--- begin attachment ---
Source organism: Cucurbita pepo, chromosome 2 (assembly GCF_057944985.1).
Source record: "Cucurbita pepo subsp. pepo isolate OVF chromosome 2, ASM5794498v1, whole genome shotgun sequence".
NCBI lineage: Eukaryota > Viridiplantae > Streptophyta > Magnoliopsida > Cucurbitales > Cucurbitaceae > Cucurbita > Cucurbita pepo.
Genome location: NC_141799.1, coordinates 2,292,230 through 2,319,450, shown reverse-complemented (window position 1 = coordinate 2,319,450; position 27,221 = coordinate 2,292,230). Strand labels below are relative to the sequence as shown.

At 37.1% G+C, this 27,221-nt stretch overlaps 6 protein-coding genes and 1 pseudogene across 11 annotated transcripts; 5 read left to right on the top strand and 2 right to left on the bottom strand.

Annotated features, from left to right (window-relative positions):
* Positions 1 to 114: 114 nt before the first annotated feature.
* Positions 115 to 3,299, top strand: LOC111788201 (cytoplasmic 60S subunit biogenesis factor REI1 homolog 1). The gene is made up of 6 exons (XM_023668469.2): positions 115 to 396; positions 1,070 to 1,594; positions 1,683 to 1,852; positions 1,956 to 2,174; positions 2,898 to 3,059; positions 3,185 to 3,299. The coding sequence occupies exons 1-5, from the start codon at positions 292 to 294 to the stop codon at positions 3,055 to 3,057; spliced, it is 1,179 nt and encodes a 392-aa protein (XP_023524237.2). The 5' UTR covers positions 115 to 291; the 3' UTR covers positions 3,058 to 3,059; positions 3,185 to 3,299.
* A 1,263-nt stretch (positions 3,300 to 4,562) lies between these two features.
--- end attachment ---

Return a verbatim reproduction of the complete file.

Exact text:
Source organism: Cucurbita pepo, chromosome 2 (assembly GCF_057944985.1).
Source record: "Cucurbita pepo subsp. pepo isolate OVF chromosome 2, ASM5794498v1, whole genome shotgun sequence".
NCBI lineage: Eukaryota > Viridiplantae > Streptophyta > Magnoliopsida > Cucurbitales > Cucurbitaceae > Cucurbita > Cucurbita pepo.
Genome location: NC_141799.1, coordinates 2,292,230 through 2,319,450, shown reverse-complemented (window position 1 = coordinate 2,319,450; position 27,221 = coordinate 2,292,230). Strand labels below are relative to the sequence as shown.

At 37.1% G+C, this 27,221-nt stretch overlaps 6 protein-coding genes and 1 pseudogene across 11 annotated transcripts; 5 read left to right on the top strand and 2 right to left on the bottom strand.

Annotated features, from left to right (window-relative positions):
* Positions 1 to 114: 114 nt before the first annotated feature.
* Positions 115 to 3,299, top strand: LOC111788201 (cytoplasmic 60S subunit biogenesis factor REI1 homolog 1). The gene is made up of 6 exons (XM_023668469.2): positions 115 to 396; positions 1,070 to 1,594; positions 1,683 to 1,852; positions 1,956 to 2,174; positions 2,898 to 3,059; positions 3,185 to 3,299. The coding sequence occupies exons 1-5, from the start codon at positions 292 to 294 to the stop codon at positions 3,055 to 3,057; spliced, it is 1,179 nt and encodes a 392-aa protein (XP_023524237.2). The 5' UTR covers positions 115 to 291; the 3' UTR covers positions 3,058 to 3,059; positions 3,185 to 3,299.
* A 1,263-nt stretch (positions 3,300 to 4,562) lies between these two features.